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Mesolithic era timbers found on Thames foreshore

7 January 2011

A rather juvenile Guardian report of an archaeological discovery, invoking James Bond, is all about what has been found on the Thames foreshore – part of ongoing research that has been taking place for months, and just happened to be within spitting distance of the M16 building – which is duly given prominence by the newspaper (see www.guardian.co.uk/science/2011/jan/06/ancient-timber-m16-headquarters/) However, the same story is also available elsewhere, including www.pasthorizons.com/index.php/archives/01/2011/londons-oldest-structure-revealed/ where a more sober report focussed on the archaeology is available. It emerges that some hefty timber piles were found and C14 dated between 4790-4490BC – in what is tagged the Mesolithic era. It seems the Mesolithic might not have been quite what the archaeologists usually describe – a backward phase of prehistory when Britain was inhabited by hunter-gatherers chewing on tubers and roots, plucking berries and eating lots and lots of hazelnuts. They are thought to have lived in temporary camps. However, this view might have to change as Mesolithic people were constructing elaborate fishing weirs in Ireland and on the Isle of Wight, or more precisely at the bottom of a sheer cliff dropping down into what is now the Solent, a Mesolithic boatyard was found – even older than this current London discovery. What were Mesolithic people doing building a huge wooden structure on the side of the Thames. The site may possibly have been an island at the time and the topography was certainly a lot different. The Mid Holocene Warm Period was noteable in that its waterways and coastline were fairly stable – with reduced erosion in comparison with recent centuries. The archaeologists say that the river at this point was narrower, and deeper, reflecting a reduced flow of water from up country. The big question is what were the very thick timbers supporting. It could have been a substantial platform, or a jetty of some kind. It was probably some kind of building on stilts, with an unknown function, as it lay on the junction with a small tributary, the Effra.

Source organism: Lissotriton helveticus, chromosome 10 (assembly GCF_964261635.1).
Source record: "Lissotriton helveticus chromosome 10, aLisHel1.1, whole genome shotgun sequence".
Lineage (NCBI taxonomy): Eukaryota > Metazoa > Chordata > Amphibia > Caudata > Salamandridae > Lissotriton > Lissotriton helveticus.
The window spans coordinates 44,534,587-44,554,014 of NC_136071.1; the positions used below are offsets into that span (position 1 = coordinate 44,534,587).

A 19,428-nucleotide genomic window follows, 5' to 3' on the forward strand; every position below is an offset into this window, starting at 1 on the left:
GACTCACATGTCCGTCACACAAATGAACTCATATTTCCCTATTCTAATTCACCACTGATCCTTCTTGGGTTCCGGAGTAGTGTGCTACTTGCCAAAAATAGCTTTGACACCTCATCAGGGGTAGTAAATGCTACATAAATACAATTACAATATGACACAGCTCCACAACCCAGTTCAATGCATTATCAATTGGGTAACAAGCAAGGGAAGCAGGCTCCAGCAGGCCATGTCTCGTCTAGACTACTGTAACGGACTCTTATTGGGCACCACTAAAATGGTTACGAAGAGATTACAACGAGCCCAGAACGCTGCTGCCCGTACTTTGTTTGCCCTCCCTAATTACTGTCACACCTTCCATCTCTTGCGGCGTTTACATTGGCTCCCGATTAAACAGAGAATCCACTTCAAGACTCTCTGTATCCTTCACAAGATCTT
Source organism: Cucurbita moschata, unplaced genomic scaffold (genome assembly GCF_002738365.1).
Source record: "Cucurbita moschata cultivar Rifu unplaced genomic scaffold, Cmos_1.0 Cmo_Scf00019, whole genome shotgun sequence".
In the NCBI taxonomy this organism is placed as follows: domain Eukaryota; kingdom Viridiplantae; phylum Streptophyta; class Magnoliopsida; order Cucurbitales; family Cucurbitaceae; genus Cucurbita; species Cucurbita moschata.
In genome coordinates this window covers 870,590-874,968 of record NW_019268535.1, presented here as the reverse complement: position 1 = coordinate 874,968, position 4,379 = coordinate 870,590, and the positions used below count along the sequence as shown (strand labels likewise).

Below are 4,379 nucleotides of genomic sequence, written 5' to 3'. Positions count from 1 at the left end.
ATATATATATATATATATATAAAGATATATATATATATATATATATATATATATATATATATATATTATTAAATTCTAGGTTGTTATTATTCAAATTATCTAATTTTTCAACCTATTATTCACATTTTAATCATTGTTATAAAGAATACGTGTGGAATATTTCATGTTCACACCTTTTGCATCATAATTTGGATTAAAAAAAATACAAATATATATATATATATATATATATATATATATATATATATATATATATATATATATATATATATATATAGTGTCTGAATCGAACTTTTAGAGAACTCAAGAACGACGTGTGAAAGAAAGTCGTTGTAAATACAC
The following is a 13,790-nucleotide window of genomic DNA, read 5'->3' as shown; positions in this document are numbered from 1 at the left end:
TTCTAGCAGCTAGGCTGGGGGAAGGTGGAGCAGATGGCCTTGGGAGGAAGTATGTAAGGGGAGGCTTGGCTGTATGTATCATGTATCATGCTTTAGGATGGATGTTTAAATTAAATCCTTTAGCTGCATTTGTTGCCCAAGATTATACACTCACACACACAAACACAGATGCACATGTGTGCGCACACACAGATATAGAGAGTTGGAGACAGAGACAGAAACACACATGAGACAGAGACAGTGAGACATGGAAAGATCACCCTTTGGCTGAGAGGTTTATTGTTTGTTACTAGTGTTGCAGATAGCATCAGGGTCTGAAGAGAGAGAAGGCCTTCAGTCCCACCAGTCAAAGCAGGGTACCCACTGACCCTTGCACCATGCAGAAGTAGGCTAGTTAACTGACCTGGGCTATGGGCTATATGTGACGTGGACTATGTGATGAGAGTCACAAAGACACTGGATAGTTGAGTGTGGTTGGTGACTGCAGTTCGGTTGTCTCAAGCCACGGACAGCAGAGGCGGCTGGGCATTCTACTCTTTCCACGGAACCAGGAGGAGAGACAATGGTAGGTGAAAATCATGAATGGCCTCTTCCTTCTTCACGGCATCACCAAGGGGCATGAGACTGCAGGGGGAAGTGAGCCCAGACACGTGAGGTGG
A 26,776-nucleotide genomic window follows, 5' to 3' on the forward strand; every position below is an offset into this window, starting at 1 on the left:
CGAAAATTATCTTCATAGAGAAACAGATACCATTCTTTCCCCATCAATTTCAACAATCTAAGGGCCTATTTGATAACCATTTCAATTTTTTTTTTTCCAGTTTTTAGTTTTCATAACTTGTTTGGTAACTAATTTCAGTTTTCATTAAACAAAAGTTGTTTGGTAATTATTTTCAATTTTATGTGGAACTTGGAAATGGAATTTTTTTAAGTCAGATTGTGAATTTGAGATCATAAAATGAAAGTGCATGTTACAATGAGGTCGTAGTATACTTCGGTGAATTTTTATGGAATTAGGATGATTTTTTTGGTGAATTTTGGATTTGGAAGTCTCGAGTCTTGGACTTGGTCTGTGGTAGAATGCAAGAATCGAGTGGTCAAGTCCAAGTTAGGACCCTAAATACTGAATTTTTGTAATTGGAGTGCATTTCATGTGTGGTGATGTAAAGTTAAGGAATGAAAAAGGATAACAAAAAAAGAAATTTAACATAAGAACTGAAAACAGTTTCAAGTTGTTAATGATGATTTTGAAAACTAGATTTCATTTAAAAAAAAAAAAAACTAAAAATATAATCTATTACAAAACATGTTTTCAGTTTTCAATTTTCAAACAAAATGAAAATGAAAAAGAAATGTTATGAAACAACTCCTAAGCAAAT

Upstream, near Vauxhall bridge, a Bronze Age timber built bridge or jetty was found dating to around 1500BC – and various other structures of different date have also been found during the extensive survey of London's foreshore. The findings were published in the London Archaeologist, winter issue, volume 12 number 11, January 6th 2011.

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